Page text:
He's learned a sword skill which allows him to dodge around with a sword without cutting himself or something else at random in his surroundings or getting his sword stuck in something...all without having to be particularly careful about it. That "not having to be particularly careful about it" is what gives him the DCV advantage from the skill levels. He moves fluidly and his skill allows the sword to move with him as if it is part of his body: he's not in any danger from his sword but his opponent still has to respect the sword and work around it in order to successfully attack.

 

The player can't use the sword levels to dodge when he's completely unarmed because the opponent isn't having to work around the player's sword in order to successfully attack. The opponent can just go in and swing unobstructed.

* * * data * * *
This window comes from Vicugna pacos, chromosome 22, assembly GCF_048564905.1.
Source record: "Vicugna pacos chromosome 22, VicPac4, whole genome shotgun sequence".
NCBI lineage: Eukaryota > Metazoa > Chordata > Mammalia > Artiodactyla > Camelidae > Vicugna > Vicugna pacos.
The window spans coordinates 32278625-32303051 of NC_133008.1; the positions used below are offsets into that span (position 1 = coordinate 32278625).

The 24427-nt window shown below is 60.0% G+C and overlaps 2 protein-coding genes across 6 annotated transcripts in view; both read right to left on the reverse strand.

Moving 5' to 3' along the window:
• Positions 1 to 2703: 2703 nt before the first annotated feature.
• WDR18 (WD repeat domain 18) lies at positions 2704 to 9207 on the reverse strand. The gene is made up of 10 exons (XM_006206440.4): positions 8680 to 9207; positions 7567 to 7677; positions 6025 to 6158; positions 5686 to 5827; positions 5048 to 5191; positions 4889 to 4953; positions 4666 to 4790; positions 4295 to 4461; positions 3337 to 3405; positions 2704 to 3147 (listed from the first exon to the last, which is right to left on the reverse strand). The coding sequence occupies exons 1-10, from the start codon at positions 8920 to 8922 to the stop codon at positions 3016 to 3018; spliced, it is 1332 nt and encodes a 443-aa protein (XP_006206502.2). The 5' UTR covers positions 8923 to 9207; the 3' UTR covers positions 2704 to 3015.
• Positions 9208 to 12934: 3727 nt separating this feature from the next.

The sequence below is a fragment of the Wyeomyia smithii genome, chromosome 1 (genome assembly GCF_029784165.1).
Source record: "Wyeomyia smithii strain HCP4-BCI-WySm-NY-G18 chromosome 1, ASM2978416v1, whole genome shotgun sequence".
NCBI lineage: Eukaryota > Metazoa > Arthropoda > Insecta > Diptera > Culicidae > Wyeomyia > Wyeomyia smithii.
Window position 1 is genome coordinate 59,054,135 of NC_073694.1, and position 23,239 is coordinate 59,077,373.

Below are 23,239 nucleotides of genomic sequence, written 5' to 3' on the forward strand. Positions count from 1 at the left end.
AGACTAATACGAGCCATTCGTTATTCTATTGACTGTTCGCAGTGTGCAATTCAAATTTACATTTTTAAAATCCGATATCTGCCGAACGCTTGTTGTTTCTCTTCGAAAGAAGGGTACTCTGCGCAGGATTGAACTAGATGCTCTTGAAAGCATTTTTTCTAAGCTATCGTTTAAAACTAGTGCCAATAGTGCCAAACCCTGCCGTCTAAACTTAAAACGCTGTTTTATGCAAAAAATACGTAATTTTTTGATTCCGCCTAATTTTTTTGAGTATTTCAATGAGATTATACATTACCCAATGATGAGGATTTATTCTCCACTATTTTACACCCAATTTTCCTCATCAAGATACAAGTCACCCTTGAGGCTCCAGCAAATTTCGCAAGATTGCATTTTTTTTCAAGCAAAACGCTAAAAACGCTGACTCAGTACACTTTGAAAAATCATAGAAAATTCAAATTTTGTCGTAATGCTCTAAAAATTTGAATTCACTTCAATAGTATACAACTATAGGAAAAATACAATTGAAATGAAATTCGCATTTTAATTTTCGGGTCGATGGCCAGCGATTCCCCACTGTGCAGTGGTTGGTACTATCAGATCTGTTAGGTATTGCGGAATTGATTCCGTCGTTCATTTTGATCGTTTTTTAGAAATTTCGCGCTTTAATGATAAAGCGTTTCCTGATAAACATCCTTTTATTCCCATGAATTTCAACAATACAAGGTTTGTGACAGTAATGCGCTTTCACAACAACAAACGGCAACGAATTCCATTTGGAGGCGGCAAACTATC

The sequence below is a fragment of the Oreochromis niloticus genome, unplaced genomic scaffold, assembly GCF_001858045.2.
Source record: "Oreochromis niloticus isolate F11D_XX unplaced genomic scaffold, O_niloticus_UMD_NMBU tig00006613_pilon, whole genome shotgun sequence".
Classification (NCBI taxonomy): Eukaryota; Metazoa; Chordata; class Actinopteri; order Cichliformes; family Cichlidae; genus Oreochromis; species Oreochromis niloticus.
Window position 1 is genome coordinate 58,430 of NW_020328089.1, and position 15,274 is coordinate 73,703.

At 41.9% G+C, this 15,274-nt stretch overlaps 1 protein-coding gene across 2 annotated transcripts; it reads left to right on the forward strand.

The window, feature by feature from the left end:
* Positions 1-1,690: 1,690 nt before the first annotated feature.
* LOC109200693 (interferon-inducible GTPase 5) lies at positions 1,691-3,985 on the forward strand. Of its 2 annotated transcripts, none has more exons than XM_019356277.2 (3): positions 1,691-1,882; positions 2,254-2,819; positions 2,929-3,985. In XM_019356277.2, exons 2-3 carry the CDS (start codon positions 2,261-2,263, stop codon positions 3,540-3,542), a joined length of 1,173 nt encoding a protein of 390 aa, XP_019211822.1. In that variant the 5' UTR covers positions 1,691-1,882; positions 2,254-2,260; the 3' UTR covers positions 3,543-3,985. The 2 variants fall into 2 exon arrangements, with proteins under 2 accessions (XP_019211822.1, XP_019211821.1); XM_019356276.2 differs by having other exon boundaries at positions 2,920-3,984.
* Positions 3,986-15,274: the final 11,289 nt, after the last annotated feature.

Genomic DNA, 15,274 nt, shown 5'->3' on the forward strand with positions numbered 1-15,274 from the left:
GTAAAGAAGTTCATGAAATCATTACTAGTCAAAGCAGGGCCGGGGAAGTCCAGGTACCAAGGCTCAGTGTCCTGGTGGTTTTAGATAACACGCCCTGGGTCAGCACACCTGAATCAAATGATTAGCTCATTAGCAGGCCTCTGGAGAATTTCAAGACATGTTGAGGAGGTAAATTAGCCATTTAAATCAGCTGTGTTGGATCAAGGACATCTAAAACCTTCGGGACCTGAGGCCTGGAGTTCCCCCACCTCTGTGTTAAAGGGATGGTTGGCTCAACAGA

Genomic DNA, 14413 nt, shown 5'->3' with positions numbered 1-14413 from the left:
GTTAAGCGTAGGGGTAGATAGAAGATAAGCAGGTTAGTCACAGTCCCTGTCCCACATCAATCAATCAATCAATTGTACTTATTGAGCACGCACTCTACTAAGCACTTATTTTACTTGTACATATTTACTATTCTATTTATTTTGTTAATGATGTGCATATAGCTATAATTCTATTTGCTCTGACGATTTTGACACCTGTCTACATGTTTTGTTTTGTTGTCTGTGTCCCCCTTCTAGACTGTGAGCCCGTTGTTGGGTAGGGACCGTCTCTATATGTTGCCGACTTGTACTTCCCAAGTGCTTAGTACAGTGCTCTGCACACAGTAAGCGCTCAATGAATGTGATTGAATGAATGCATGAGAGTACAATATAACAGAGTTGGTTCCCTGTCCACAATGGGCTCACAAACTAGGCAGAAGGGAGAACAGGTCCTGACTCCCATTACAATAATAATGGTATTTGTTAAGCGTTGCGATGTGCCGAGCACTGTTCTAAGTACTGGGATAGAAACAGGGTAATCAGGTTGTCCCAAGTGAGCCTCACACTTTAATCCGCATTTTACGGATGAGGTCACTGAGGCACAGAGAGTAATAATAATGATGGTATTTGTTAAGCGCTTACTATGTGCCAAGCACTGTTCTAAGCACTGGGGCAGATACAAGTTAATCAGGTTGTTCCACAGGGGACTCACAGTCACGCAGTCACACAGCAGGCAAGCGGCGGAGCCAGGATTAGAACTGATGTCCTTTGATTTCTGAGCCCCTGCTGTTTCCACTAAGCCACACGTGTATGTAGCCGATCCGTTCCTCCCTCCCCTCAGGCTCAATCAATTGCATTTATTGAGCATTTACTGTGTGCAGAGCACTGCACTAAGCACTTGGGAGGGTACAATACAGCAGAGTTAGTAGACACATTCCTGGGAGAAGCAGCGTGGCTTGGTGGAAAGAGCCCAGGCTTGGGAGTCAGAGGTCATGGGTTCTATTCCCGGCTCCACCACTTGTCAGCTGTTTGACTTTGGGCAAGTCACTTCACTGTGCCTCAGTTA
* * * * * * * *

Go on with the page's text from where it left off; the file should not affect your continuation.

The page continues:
Similarly, the player hasn't paid points to learn how to dodge around with a bow without being particularly careful about it. If he isn't careful, he could snap the bow by whacking it against something or lose all the arrows out of his quiver. So his ability to dodge is more constrained than it would be if he had skill in knowing how to dodge while using a bow and arrows.

 

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1 hour ago, Gnome BODY (important!) said:

"Allocate" and "Benefit from" are distinct.  I read that as meaning that a character cannot reassign where the bonus is going without appropriate weapon/power in use, not that they cannot benefit from it without appropriate weapon/power in active use. 

So wait, by your reading, I could have +2 with Swords. With sword in hand, I allocate my 2 levels to DCV. I switch to Bow and if someone attacks me hand to hand, I benefit from the DCV? 

 

That is also explicitly not legal. (6e1, pg 69):

 

Quote